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James Bridle: "We should not put all our hopes in the computer"

2019-09-25T16:20:32.707Z

The British artist and author James Bridle has become the pop star of digitization criticism with his book "New Dark Age". How does he imagine good technology?



There are now quite a few admonishers in the digital world who write warning books. Some are fallen angels from the Silicon Valley, others experience as professors a second spring of critical theory. The late thirties James Bridle, on the other hand, is a visual artist and author from London. His book "New Dark Age" published last year in English, which is now also available in a German translation, has made him a pop star of digitization criticism. The book is about the history of data thinking and the connection between technology and climate change, surveillance and conspiracy theories - ultimately the dark side of technology. Bridle also understands a lot of it himself, he can program. This talk about technology ran on a pretty bad Skype connection.

ZEIT ONLINE: Mr. Bridle, were you afraid of the dark as a child? Or did you enjoy not being seen?

James Bridle: I was more afraid of it.

TIME ONLINE: The advantage of the darkness is that you can do something forbidden in your protection.

Bridle: Yes, that probably played a role later.

ZEIT ONLINE: You borrowed the title of your book, New Dark Age , from the writer HP Lovecraft, who foresaw the danger of drowning in too much information at the beginning of the 20th century. More data is not always better data, write today. The currently most used type of artificial intelligence, machine learning, but needs tons of it in order to learn from data. What now?

Bridle: Past experience teaches that AI hides the issues to be solved in ever-new layers of complexity. An example, I was just in the north of Greece. It has been known for some time that there are larger oil deposits, but so far the promotion did not seem to be economical. Now there is artificial intelligence that is supposed to make that possible. We know that will only hurt: the beauty of nature being destroyed, and the climate in the world, which is further burdened by more combustion of fossil fuels. But artificial intelligence helps. Actually not surprising, because even artificial intelligence needs oil.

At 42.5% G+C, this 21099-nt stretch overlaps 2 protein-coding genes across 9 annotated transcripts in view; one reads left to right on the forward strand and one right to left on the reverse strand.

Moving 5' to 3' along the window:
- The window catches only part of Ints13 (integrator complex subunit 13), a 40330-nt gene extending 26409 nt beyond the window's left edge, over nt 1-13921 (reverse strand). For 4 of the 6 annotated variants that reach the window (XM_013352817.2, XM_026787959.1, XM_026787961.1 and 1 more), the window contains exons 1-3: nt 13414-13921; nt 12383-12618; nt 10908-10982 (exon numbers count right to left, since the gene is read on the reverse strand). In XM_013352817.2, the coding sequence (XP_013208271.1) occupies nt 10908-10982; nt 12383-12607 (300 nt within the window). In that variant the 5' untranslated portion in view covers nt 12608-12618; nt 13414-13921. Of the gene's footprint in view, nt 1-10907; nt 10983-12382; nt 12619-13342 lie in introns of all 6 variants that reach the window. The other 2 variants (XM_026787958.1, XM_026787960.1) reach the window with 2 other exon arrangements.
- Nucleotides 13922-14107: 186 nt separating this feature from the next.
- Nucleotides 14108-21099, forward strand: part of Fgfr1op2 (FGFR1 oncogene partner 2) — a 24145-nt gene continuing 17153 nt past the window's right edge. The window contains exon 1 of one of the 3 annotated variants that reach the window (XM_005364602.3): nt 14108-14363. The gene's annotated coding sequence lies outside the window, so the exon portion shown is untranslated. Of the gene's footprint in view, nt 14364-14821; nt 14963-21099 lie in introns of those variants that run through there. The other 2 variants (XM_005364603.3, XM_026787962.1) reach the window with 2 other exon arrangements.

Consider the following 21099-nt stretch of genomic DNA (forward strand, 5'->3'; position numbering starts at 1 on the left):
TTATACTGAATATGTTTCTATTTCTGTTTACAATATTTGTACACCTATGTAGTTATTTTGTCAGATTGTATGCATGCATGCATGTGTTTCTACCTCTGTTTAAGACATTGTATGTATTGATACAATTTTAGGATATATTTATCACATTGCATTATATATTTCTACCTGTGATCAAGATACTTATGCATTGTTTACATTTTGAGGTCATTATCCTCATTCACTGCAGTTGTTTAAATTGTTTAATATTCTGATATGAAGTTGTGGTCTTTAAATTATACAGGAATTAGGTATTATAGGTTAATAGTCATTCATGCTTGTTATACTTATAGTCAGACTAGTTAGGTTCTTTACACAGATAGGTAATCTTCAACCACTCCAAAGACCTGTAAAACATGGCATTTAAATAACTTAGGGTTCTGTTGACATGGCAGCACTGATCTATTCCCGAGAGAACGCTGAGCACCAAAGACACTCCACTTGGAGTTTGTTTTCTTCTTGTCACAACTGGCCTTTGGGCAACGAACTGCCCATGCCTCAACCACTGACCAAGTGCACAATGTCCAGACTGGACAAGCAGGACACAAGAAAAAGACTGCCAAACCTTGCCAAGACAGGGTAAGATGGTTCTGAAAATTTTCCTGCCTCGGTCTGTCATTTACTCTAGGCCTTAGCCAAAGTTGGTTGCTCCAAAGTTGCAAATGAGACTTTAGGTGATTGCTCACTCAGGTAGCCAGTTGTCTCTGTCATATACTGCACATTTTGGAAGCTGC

ZEIT ONLINE: We see, something happens, and see nothing: the transparent darkness. In the book, they narrate the story of an early IBM supercomputer built for publicity reasons in 1948 in a store in New York. What you did not see through the shop window: The computer calculated hydrogen bomb simulations for researchers in Los Alamos. Is the mere semblance of transparency a hallmark of the computer age? Or are the powerful people behind it simply not interested in whether their actions are legitimate?

Bridle: Well, that does not matter to the Force, it covers its purpose in this case. People saw the great large-scale computer, but not the simulation of the bomb. Such government malpractice is much easier to hide in the computer age. The advantage today is that the knowledge is much more accessible to be able to see behind these events. Everything concerning computers has to be written and stored as code. It also means that we can track down and reveal the code.

ZEIT ONLINE: Rich reveal? Surveillance proves the opposite: even after Edward Snowden's NSA revelations, nothing has really changed.

Bridle: Yes, we know relatively well how and how much mass surveillance happens in the dark. But that does not mean that we can really think the phenomenon. Because it is so terrible and hard to bear: that every step can be recorded. Do not think about it! That's why my book is rather gloomy because it's about things we'd rather not talk about. That makes it difficult to build political pressure. But it's possible. Also technologically, I find that interesting: Many have learned more about how computers work because they have resisted surveillance. They use VPNs, encrypted messenger apps, different operating systems. This can be an incentive to gain more agency. It's also very easy: you leave your smartphone at home and pay in cash. And you are already moving more or less invisibly for electronic surveillance. As if you were living in the 17th century.

TIME ONLINE: At the beginning of computational thinking , computerized thinking, weather forecast, write. Now, climate change is bringing new weather catastrophic phenomena, and predictions are becoming more difficult. Absurd, right?

Bridle: This is a vicious circle because the technology we need for forecasting is the main cause of climate change. Our desire for accurate forecasts thus produces the reaction that prevents this again.

Source: zeit

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